Epilepsy in the Elderly

Ann Johnston; Phil EM Smith


Expert Rev Neurother. 2010;10(12):1899-1910. 

In This Article


Blood Tests

Blood tests in elderly patients, such as a full blood count, urea and electrolytes, and plasma glucose, are rarely taken in specialist epilepsy clinics, unless specifically indicated. However, in the acute situation of an elderly person presenting with an episode of altered consciousness, a plasma glucose level is essential (usually already taken by ambulance or accident and emergency personnel) to exclude hypoglycemia from treated diabetes mellitus or from alcoholism.


A 12-lead ECG is essential for all blackouts, 'funny turns' or suspected epilepsy[30] and becomes more important with increasing age, given the increased likelihood of ischemic heart disease. In people who have blacked out and have an abnormal ECG, an ECG (alongside an urgent cardiologist referral) will help to exclude structural heart disease. Further specialist cardiac investigations, such as an implantable loop recorder (e.g., Reveal©), and electrophysiological studies may be appropriate.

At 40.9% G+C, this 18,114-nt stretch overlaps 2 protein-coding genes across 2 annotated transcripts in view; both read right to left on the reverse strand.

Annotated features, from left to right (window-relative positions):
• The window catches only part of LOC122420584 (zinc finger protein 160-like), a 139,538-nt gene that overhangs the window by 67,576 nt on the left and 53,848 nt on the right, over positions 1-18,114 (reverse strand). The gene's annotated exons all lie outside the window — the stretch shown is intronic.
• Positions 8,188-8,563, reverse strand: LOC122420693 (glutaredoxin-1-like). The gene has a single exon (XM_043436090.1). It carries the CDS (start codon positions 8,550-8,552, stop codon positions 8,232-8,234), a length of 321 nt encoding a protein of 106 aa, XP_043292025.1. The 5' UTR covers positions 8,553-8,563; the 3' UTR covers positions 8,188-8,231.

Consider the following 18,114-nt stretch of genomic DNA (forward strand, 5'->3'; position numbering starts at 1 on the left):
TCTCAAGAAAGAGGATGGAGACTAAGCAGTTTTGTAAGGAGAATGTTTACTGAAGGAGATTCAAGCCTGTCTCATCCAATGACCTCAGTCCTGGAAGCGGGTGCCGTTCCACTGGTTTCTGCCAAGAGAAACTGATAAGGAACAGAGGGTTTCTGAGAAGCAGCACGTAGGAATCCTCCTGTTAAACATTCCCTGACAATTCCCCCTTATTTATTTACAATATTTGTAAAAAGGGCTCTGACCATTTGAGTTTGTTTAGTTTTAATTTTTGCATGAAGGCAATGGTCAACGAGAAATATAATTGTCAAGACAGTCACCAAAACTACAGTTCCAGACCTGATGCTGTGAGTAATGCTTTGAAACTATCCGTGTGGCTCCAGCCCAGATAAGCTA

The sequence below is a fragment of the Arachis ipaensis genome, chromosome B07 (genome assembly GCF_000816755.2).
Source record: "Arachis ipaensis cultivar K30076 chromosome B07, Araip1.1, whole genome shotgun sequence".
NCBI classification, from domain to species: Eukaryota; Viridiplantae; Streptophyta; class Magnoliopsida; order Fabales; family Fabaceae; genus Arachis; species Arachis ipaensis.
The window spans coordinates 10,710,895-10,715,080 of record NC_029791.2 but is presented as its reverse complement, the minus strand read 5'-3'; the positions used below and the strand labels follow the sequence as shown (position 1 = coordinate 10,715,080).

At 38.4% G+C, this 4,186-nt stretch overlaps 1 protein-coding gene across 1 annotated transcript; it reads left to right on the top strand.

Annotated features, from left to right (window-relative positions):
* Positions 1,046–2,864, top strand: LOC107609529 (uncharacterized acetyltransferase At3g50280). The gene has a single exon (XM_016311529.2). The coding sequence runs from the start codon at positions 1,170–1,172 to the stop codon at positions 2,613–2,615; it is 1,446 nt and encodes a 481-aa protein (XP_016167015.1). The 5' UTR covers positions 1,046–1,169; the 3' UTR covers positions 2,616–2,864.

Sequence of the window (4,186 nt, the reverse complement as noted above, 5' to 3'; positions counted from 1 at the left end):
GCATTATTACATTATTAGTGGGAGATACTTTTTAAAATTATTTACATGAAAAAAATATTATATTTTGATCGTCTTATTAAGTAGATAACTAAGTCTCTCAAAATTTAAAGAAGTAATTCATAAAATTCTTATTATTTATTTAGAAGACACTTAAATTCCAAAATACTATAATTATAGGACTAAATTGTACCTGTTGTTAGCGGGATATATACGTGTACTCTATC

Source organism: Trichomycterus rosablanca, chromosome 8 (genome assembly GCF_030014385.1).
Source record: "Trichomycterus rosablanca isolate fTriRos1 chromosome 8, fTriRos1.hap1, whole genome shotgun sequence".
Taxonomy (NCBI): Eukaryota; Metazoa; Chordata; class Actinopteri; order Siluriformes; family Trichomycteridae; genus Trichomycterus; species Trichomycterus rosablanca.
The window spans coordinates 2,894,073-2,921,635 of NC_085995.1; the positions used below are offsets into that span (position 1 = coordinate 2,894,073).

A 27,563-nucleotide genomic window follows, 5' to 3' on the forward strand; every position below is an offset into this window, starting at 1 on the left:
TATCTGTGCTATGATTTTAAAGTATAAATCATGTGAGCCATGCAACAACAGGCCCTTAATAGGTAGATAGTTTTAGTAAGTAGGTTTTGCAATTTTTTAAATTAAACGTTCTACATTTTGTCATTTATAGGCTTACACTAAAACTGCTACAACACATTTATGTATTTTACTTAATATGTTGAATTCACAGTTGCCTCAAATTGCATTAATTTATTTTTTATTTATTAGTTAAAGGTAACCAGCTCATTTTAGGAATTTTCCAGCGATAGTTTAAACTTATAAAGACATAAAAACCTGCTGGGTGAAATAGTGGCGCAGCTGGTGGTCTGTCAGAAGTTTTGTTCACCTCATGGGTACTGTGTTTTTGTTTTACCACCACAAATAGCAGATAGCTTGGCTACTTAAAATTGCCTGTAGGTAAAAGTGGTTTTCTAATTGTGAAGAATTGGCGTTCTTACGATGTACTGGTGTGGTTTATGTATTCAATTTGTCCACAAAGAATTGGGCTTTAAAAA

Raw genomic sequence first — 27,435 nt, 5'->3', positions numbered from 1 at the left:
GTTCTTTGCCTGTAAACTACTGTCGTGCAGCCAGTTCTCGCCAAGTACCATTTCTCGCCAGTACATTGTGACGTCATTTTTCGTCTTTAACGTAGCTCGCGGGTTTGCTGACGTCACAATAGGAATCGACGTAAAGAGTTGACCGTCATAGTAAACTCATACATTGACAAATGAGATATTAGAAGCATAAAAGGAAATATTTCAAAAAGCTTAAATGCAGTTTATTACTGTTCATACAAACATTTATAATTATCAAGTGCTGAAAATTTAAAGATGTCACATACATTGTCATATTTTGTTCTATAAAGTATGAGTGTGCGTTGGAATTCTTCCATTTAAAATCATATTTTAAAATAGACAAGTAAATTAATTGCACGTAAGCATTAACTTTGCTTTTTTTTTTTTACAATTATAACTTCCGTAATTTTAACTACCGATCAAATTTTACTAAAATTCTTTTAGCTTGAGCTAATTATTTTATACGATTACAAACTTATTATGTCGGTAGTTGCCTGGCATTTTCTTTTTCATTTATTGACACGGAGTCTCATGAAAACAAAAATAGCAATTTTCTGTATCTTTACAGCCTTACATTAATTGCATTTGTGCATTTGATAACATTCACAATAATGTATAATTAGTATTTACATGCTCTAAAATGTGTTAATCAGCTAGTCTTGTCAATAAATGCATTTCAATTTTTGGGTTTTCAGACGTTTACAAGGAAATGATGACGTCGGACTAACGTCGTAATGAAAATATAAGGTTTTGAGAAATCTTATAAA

A routine interictal electroencephalogram (EEG) is rarely helpful in the elderly since it is much less sensitive or specific to epilepsy than in younger people. With increasing age, up to 40% of individuals develop EEG abnormalities, but elderly people with seizures rarely have typical epileptiform activity on interictal EEGs: clearly, the absence of epileptiform discharges does not rule out epilepsy.[17] Therefore, interpreting an EEG in an elderly patient requires caution. Nonconvulsive status is the one clinical situation in the elderly where the EEG is definitely indicated, showing continuous epileptiform activity in a patient who is confused or who has altered mental status.


Brain imaging is indicated in all elderly patients with new-onset seizures.[30] MRI is the gold standard, detecting potentially epileptogenic pathology more accurately than computed tomography. Nonspecific age-related changes, such as diffuse atrophy and periventricular hyperintensities from hypertension, are common and increase with age. These are rarely the cause of seizures and again must be interpreted with caution.[30]


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